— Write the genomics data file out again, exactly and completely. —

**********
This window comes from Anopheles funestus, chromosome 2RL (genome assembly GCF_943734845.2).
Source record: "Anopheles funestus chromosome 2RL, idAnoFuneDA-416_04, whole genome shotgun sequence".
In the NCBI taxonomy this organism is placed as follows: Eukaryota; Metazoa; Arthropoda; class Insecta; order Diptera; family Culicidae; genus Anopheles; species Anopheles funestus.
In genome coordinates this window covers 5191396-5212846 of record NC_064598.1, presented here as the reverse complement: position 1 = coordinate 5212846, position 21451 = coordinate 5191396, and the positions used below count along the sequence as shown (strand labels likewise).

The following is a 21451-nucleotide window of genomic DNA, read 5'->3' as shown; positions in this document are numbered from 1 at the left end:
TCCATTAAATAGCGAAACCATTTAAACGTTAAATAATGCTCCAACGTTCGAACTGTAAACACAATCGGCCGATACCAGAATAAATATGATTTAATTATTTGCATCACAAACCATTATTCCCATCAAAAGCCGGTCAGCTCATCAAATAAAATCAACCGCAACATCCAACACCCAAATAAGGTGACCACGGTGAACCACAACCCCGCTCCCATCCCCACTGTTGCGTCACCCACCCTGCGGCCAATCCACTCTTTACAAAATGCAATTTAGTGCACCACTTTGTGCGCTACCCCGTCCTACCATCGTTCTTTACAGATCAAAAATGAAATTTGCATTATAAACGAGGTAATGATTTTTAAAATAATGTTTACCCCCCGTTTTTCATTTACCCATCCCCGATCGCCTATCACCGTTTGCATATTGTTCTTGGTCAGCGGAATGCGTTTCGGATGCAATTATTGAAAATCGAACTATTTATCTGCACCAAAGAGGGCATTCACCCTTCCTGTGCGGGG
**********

This window comes from Anopheles funestus, chromosome 2RL (genome assembly GCF_943734845.2).
Source record: "Anopheles funestus chromosome 2RL, idAnoFuneDA-416_04, whole genome shotgun sequence".
In the NCBI taxonomy this organism is placed as follows: Eukaryota; Metazoa; Arthropoda; class Insecta; order Diptera; family Culicidae; genus Anopheles; species Anopheles funestus.
In genome coordinates this window covers 5191396-5212846 of record NC_064598.1, presented here as the reverse complement: position 1 = coordinate 5212846, position 21451 = coordinate 5191396, and the positions used below count along the sequence as shown (strand labels likewise).

The following is a 21451-nucleotide window of genomic DNA, read 5'->3' as shown; positions in this document are numbered from 1 at the left end:
TCCATTAAATAGCGAAACCATTTAAACGTTAAATAATGCTCCAACGTTCGAACTGTAAACACAATCGGCCGATACCAGAATAAATATGATTTAATTATTTGCATCACAAACCATTATTCCCATCAAAAGCCGGTCAGCTCATCAAATAAAATCAACCGCAACATCCAACACCCAAATAAGGTGACCACGGTGAACCACAACCCCGCTCCCATCCCCACTGTTGCGTCACCCACCCTGCGGCCAATCCACTCTTTACAAAATGCAATTTAGTGCACCACTTTGTGCGCTACCCCGTCCTACCATCGTTCTTTACAGATCAAAAATGAAATTTGCATTATAAACGAGGTAATGATTTTTAAAATAATGTTTACCCCCCGTTTTTCATTTACCCATCCCCGATCGCCTATCACCGTTTGCATATTGTTCTTGGTCAGCGGAATGCGTTTCGGATGCAATTATTGAAAATCGAACTATTTATCTGCACCAAAGAGGGCATTCACCCTTCCTGTGCGGGG